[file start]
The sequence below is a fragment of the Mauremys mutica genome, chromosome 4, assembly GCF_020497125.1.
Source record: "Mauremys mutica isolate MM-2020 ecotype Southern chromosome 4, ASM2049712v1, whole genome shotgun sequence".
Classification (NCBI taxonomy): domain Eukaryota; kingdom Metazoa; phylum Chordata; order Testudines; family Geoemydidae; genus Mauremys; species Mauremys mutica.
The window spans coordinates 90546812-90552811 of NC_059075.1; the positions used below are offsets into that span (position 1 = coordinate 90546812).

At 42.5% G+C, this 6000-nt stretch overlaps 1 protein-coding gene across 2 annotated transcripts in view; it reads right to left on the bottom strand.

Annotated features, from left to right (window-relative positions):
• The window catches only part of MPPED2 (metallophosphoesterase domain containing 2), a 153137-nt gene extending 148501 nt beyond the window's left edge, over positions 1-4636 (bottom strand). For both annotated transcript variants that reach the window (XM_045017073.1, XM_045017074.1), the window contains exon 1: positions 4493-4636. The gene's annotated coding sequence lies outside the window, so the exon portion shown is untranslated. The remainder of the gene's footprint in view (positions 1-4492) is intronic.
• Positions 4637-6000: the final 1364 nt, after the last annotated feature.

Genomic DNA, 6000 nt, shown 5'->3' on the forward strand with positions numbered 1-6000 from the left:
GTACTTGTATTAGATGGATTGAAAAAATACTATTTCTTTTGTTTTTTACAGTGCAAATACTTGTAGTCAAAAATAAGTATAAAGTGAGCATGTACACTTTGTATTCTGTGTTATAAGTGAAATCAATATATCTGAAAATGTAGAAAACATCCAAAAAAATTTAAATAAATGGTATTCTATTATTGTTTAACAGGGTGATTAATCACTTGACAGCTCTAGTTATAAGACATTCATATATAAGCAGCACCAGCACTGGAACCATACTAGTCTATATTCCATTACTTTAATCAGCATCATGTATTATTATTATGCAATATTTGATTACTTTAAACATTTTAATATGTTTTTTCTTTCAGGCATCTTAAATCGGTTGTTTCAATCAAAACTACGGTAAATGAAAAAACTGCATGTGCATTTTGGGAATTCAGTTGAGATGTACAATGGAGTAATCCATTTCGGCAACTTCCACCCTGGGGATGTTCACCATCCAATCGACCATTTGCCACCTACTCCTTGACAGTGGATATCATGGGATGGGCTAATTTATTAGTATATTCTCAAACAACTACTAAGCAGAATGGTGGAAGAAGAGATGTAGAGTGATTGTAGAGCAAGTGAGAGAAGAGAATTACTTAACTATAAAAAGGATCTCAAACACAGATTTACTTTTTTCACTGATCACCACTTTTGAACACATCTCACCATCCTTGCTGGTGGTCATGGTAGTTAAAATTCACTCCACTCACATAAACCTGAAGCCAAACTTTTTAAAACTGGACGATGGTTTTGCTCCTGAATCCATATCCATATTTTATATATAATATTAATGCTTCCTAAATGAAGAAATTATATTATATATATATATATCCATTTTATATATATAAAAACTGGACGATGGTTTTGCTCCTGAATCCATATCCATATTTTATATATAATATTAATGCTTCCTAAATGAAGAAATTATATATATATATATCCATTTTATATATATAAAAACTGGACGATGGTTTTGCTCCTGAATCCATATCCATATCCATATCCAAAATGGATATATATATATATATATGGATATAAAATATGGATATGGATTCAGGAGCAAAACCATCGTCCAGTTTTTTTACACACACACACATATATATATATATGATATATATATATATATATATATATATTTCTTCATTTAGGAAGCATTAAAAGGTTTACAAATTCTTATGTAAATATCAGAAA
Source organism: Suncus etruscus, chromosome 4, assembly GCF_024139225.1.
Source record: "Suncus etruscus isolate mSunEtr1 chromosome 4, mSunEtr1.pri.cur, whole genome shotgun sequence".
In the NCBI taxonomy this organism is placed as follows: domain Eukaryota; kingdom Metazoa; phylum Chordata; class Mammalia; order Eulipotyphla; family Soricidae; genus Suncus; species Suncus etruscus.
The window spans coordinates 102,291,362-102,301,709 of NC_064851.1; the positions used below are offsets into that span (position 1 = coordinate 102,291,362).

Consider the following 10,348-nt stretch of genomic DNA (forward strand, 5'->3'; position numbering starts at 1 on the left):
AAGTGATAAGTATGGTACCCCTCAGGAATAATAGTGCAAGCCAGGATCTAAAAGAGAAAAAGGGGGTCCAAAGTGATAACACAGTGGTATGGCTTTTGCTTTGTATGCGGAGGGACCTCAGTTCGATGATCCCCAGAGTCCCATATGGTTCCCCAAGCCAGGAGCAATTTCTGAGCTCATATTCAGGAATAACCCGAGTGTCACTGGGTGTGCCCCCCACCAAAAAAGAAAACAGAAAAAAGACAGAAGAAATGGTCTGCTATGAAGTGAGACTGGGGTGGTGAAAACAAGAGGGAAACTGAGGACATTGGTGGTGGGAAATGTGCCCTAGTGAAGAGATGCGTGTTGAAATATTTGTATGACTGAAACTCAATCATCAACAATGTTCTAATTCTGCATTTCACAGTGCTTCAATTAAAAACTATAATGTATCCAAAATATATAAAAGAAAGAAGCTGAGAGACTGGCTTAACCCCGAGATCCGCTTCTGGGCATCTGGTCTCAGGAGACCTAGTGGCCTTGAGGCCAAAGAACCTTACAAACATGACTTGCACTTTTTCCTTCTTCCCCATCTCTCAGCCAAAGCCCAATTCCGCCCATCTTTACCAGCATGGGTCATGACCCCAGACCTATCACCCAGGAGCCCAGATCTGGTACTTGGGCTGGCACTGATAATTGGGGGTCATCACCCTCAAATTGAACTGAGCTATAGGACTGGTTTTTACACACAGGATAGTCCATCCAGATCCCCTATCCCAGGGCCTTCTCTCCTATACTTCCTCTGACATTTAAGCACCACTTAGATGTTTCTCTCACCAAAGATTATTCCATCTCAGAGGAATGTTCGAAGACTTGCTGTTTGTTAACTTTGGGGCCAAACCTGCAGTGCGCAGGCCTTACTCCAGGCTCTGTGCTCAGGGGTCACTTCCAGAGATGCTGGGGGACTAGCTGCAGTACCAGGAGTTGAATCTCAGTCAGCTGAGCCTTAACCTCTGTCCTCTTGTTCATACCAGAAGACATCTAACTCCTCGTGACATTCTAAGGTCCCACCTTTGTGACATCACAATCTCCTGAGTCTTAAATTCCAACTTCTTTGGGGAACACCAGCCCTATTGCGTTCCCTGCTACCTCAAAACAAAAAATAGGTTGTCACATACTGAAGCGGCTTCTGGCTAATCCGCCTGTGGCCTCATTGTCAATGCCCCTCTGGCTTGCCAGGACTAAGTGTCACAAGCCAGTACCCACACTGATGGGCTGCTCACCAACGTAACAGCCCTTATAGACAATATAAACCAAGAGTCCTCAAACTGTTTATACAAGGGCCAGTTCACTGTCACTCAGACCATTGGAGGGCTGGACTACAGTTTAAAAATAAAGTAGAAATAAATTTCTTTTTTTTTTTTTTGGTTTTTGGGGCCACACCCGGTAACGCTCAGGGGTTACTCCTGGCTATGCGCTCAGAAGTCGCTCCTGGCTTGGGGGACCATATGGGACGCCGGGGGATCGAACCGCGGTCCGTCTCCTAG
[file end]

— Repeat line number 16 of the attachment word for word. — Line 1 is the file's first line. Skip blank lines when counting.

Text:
AAGTGATAAGTATGGTACCCCTCAGGAATAATAGTGCAAGCCAGGATCTAAAAGAGAAAAAGGGGGTCCAAAGTGATAACACAGTGGTATGGCTTTTGCTTTGTATGCGGAGGGACCTCAGTTCGATGATCCCCAGAGTCCCATATGGTTCCCCAAGCCAGGAGCAATTTCTGAGCTCATATTCAGGAATAACCCGAGTGTCACTGGGTGTGCCCCCCACCAAAAAAGAAAACAGAAAAAAGACAGAAGAAATGGTCTGCTATGAAGTGAGACTGGGGTGGTGAAAACAAGAGGGAAACTGAGGACATTGGTGGTGGGAAATGTGCCCTAGTGAAGAGATGCGTGTTGAAATATTTGTATGACTGAAACTCAATCATCAACAATGTTCTAATTCTGCATTTCACAGTGCTTCAATTAAAAACTATAATGTATCCAAAATATATAAAAGAAAGAAGCTGAGAGACTGGCTTAACCCCGAGATCCGCTTCTGGGCATCTGGTCTCAGGAGACCTAGTGGCCTTGAGGCCAAAGAACCTTACAAACATGACTTGCACTTTTTCCTTCTTCCCCATCTCTCAGCCAAAGCCCAATTCCGCCCATCTTTACCAGCATGGGTCATGACCCCAGACCTATCACCCAGGAGCCCAGATCTGGTACTTGGGCTGGCACTGATAATTGGGGGTCATCACCCTCAAATTGAACTGAGCTATAGGACTGGTTTTTACACACAGGATAGTCCATCCAGATCCCCTATCCCAGGGCCTTCTCTCCTATACTTCCTCTGACATTTAAGCACCACTTAGATGTTTCTCTCACCAAAGATTATTCCATCTCAGAGGAATGTTCGAAGACTTGCTGTTTGTTAACTTTGGGGCCAAACCTGCAGTGCGCAGGCCTTACTCCAGGCTCTGTGCTCAGGGGTCACTTCCAGAGATGCTGGGGGACTAGCTGCAGTACCAGGAGTTGAATCTCAGTCAGCTGAGCCTTAACCTCTGTCCTCTTGTTCATACCAGAAGACATCTAACTCCTCGTGACATTCTAAGGTCCCACCTTTGTGACATCACAATCTCCTGAGTCTTAAATTCCAACTTCTTTGGGGAACACCAGCCCTATTGCGTTCCCTGCTACCTCAAAACAAAAAATAGGTTGTCACATACTGAAGCGGCTTCTGGCTAATCCGCCTGTGGCCTCATTGTCAATGCCCCTCTGGCTTGCCAGGACTAAGTGTCACAAGCCAGTACCCACACTGATGGGCTGCTCACCAACGTAACAGCCCTTATAGACAATATAAACCAAGAGTCCTCAAACTGTTTATACAAGGGCCAGTTCACTGTCACTCAGACCATTGGAGGGCTGGACTACAGTTTAAAAATAAAGTAGAAATAAATTTCTTTTTTTTTTTTTTGGTTTTTGGGGCCACACCCGGTAACGCTCAGGGGTTACTCCTGGCTATGCGCTCAGAAGTCGCTCCTGGCTTGGGGGACCATATGGGACGCCGGGGGATCGAACCGCGGTCCGTCTCCTAG